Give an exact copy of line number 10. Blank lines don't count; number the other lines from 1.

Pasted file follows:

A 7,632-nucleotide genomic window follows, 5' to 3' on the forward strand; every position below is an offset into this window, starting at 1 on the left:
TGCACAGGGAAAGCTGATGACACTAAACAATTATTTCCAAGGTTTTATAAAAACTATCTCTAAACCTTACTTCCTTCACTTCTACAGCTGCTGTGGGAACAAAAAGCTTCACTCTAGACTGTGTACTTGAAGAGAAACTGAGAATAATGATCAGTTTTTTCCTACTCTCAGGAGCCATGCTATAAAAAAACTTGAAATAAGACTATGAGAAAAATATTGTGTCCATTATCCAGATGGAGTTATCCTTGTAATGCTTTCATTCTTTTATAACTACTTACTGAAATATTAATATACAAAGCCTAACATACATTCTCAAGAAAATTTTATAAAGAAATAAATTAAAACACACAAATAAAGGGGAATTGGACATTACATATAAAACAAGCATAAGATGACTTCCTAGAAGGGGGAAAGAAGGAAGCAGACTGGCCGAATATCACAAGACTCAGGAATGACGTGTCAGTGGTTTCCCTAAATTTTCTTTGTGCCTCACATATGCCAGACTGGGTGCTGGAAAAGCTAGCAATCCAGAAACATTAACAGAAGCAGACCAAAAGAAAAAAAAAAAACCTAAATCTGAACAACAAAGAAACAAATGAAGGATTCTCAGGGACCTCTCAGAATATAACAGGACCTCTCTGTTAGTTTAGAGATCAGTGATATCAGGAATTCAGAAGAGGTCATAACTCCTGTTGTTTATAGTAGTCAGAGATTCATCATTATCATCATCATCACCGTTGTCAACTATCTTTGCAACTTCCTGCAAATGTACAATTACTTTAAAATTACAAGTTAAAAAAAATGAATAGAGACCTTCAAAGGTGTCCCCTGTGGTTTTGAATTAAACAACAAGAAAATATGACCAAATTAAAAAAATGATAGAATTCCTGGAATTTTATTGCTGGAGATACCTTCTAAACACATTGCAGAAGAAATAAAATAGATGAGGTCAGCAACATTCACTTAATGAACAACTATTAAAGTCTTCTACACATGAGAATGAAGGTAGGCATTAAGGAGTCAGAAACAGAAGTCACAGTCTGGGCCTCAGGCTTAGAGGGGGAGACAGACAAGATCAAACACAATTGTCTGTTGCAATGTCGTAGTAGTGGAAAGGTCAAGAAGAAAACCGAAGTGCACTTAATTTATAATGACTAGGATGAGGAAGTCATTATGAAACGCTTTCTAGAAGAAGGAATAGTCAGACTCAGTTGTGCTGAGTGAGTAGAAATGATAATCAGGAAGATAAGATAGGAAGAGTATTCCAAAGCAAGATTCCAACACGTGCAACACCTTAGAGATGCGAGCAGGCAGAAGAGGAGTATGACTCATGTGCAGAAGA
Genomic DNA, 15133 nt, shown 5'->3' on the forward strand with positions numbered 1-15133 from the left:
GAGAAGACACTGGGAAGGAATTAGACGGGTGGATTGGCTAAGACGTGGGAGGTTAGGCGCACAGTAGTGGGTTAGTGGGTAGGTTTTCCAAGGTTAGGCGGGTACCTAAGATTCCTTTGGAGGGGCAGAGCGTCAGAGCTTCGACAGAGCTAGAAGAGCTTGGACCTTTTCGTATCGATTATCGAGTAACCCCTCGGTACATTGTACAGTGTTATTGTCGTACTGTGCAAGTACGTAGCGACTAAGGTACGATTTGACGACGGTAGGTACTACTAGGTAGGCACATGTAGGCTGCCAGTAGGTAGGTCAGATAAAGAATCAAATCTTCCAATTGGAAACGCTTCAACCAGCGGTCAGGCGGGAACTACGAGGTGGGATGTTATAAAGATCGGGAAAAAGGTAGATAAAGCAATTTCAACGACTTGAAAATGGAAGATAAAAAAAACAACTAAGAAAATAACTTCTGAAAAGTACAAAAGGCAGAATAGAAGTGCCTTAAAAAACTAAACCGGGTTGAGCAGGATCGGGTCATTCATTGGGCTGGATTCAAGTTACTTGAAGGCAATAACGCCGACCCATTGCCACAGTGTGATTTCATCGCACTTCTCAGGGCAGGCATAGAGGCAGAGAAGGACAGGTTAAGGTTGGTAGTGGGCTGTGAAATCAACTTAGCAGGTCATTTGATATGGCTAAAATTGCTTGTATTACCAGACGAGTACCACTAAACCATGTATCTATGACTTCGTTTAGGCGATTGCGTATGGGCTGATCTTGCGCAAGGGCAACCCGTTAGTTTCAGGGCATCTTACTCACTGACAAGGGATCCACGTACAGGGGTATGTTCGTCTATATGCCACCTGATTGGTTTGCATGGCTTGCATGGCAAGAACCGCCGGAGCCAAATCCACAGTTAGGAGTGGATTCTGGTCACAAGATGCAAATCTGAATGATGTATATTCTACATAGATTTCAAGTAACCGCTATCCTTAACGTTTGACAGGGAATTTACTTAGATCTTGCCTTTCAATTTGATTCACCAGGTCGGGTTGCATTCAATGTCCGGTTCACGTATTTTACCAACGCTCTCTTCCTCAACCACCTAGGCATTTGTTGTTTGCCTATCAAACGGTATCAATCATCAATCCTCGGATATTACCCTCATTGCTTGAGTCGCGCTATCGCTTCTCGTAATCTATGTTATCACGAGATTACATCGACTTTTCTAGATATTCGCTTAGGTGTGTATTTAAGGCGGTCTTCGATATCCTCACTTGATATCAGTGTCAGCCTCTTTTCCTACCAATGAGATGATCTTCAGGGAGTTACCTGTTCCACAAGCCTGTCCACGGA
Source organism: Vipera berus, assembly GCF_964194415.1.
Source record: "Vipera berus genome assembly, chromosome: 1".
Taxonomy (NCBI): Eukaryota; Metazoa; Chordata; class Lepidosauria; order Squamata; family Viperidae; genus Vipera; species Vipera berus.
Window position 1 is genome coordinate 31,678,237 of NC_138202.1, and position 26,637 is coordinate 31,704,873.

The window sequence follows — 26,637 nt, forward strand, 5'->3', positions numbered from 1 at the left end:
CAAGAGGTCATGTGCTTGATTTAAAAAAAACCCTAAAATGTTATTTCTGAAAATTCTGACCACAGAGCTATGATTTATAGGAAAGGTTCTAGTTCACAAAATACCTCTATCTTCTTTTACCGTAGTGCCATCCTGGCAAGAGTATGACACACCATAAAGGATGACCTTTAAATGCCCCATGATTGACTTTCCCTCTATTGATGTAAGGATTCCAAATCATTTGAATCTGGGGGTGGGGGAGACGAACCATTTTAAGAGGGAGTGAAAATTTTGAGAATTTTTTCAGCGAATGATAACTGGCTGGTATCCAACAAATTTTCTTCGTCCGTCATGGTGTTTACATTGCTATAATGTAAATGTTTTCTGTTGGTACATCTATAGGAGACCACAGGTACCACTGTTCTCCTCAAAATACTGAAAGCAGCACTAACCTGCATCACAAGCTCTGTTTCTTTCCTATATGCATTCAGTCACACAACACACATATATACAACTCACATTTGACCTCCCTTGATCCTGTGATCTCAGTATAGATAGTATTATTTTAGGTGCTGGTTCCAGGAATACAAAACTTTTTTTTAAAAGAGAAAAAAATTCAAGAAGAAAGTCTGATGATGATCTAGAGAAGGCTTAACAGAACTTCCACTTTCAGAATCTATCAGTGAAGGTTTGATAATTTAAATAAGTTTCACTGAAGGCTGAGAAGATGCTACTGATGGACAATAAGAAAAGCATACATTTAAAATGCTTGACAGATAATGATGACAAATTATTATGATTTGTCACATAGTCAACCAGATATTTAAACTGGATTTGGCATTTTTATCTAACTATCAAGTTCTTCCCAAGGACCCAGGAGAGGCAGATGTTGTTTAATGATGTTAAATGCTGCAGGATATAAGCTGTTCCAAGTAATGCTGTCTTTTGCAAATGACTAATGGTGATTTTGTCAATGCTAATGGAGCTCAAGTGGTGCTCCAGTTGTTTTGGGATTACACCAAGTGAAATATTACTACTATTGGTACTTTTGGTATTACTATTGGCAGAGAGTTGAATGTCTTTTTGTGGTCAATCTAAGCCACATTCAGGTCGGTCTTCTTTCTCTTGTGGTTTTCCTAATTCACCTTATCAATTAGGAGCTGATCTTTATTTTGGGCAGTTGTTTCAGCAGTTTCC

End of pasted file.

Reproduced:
CAAGAGGTCATGTGCTTGATTTAAAAAAAACCCTAAAATGTTATTTCTGAAAATTCTGACCACAGAGCTATGATTTATAGGAAAGGTTCTAGTTCACAAAATACCTCTATCTTCTTTTACCGTAGTGCCATCCTGGCAAGAGTATGACACACCATAAAGGATGACCTTTAAATGCCCCATGATTGACTTTCCCTCTATTGATGTAAGGATTCCAAATCATTTGAATCTGGGGGTGGGGGAGACGAACCATTTTAAGAGGGAGTGAAAATTTTGAGAATTTTTTCAGCGAATGATAACTGGCTGGTATCCAACAAATTTTCTTCGTCCGTCATGGTGTTTACATTGCTATAATGTAAATGTTTTCTGTTGGTACATCTATAGGAGACCACAGGTACCACTGTTCTCCTCAAAATACTGAAAGCAGCACTAACCTGCATCACAAGCTCTGTTTCTTTCCTATATGCATTCAGTCACACAACACACATATATACAACTCACATTTGACCTCCCTTGATCCTGTGATCTCAGTATAGATAGTATTATTTTAGGTGCTGGTTCCAGGAATACAAAACTTTTTTTTAAAAGAGAAAAAAATTCAAGAAGAAAGTCTGATGATGATCTAGAGAAGGCTTAACAGAACTTCCACTTTCAGAATCTATCAGTGAAGGTTTGATAATTTAAATAAGTTTCACTGAAGGCTGAGAAGATGCTACTGATGGACAATAAGAAAAGCATACATTTAAAATGCTTGACAGATAATGATGACAAATTATTATGATTTGTCACATAGTCAACCAGATATTTAAACTGGATTTGGCATTTTTATCTAACTATCAAGTTCTTCCCAAGGACCCAGGAGAGGCAGATGTTGTTTAATGATGTTAAATGCTGCAGGATATAAGCTGTTCCAAGTAATGCTGTCTTTTGCAAATGACTAATGGTGATTTTGTCAATGCTAATGGAGCTCAAGTGGTGCTCCAGTTGTTTTGGGATTACACCAAGTGAAATATTACTACTATTGGTACTTTTGGTATTACTATTGGCAGAGAGTTGAATGTCTTTTTGTGGTCAATCTAAGCCACATTCAGGTCGGTCTTCTTTCTCTTGTGGTTTTCCTAATTCACCTTATCAATTAGGAGCTGATCTTTATTTTGGGCAGTTGTTTCAGCAGTTTCC